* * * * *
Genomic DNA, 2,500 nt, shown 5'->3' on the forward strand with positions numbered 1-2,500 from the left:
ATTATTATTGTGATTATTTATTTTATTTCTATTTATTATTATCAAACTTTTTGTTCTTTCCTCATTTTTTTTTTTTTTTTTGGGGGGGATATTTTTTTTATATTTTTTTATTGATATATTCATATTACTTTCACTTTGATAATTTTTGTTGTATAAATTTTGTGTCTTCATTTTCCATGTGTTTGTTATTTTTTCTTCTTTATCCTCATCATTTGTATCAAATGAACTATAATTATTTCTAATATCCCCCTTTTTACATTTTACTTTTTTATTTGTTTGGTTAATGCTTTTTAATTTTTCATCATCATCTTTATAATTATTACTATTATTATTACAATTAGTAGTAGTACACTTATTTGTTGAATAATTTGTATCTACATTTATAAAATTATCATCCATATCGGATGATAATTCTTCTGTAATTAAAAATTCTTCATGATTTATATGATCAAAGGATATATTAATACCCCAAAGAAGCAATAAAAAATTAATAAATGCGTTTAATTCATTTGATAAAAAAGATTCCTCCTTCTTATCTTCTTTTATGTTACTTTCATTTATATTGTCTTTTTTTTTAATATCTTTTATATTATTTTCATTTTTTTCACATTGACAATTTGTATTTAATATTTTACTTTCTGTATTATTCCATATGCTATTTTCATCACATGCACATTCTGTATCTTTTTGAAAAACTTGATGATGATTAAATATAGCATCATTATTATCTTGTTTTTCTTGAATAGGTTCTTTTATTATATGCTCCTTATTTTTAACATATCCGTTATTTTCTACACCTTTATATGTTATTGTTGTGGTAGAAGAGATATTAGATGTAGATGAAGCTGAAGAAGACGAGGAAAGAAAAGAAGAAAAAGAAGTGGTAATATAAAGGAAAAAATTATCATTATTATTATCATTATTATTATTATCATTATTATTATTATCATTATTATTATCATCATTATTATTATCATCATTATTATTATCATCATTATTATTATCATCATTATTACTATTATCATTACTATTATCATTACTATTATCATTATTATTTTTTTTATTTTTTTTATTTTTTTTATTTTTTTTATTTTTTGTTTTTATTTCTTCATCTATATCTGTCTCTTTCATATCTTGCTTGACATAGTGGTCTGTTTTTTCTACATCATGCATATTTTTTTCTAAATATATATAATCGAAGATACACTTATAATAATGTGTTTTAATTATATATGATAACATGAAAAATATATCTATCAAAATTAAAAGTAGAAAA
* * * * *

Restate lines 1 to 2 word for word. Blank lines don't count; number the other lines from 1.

Genomic DNA, 2,500 nt, shown 5'->3' on the forward strand with positions numbered 1-2,500 from the left:
ATTATTATTGTGATTATTTATTTTATTTCTATTTATTATTATCAAACTTTTTGTTCTTTCCTCATTTTTTTTTTTTTTTTTGGGGGGGATATTTTTTTTATATTTTTTTATTGATATATTCATATTACTTTCACTTTGATAATTTTTGTTGTATAAATTTTGTGTCTTCATTTTCCATGTGTTTGTTATTTTTTCTTCTTTATCCTCATCATTTGTATCAAATGAACTATAATTATTTCTAATATCCCCCTTTTTACATTTTACTTTTTTATTTGTTTGGTTAATGCTTTTTAATTTTTCATCATCATCTTTATAATTATTACTATTATTATTACAATTAGTAGTAGTACACTTATTTGTTGAATAATTTGTATCTACATTTATAAAATTATCATCCATATCGGATGATAATTCTTCTGTAATTAAAAATTCTTCATGATTTATATGATCAAAGGATATATTAATACCCCAAAGAAGCAATAAAAAATTAATAAATGCGTTTAATTCATTTGATAAAAAAGATTCCTCCTTCTTATCTTCTTTTATGTTACTTTCATTTATATTGTCTTTTTTTTTAATATCTTTTATATTATTTTCATTTTTTTCACATTGACAATTTGTATTTAATATTTTACTTTCTGTATTATTCCATATGCTATTTTCATCACATGCACATTCTGTATCTTTTTGAAAAACTTGATGATGATTAAATATAGCATCATTATTATCTTGTTTTTCTTGAATAGGTTCTTTTATTATATGCTCCTTATTTTTAACATATCCGTTATTTTCTACACCTTTATATGTTATTGTTGTGGTAGAAGAGATATTAGATGTAGATGAAGCTGAAGAAGACGAGGAAAGAAAAGAAGAAAAAGAAGTGGTAATATAAAGGAAAAAATTATCATTATTATTATCATTATTATTATTATCATTATTATTATTATCATTATTATTATCATCATTATTATTATCATCATTATTATTATCATCATTATTATTATCATCATTATTACTATTATCATTACTATTATCATTACTATTATCATTATTATTTTTTTTATTTTTTTTATTTTTTTTATTTTTTTTATTTTTTGTTTTTATTTCTTCATCTATATCTGTCTCTTTCATATCTTGCTTGACATAGTGGTCTGTTTTTTCTACATCATGCATATTTTTTTCTAAATATATATAATCGAAGATACACTTATAATAATGTGTTTTAATTATATATGATAACATGAAAAATATATCTATCAAAATTAAAAGTAGAAAA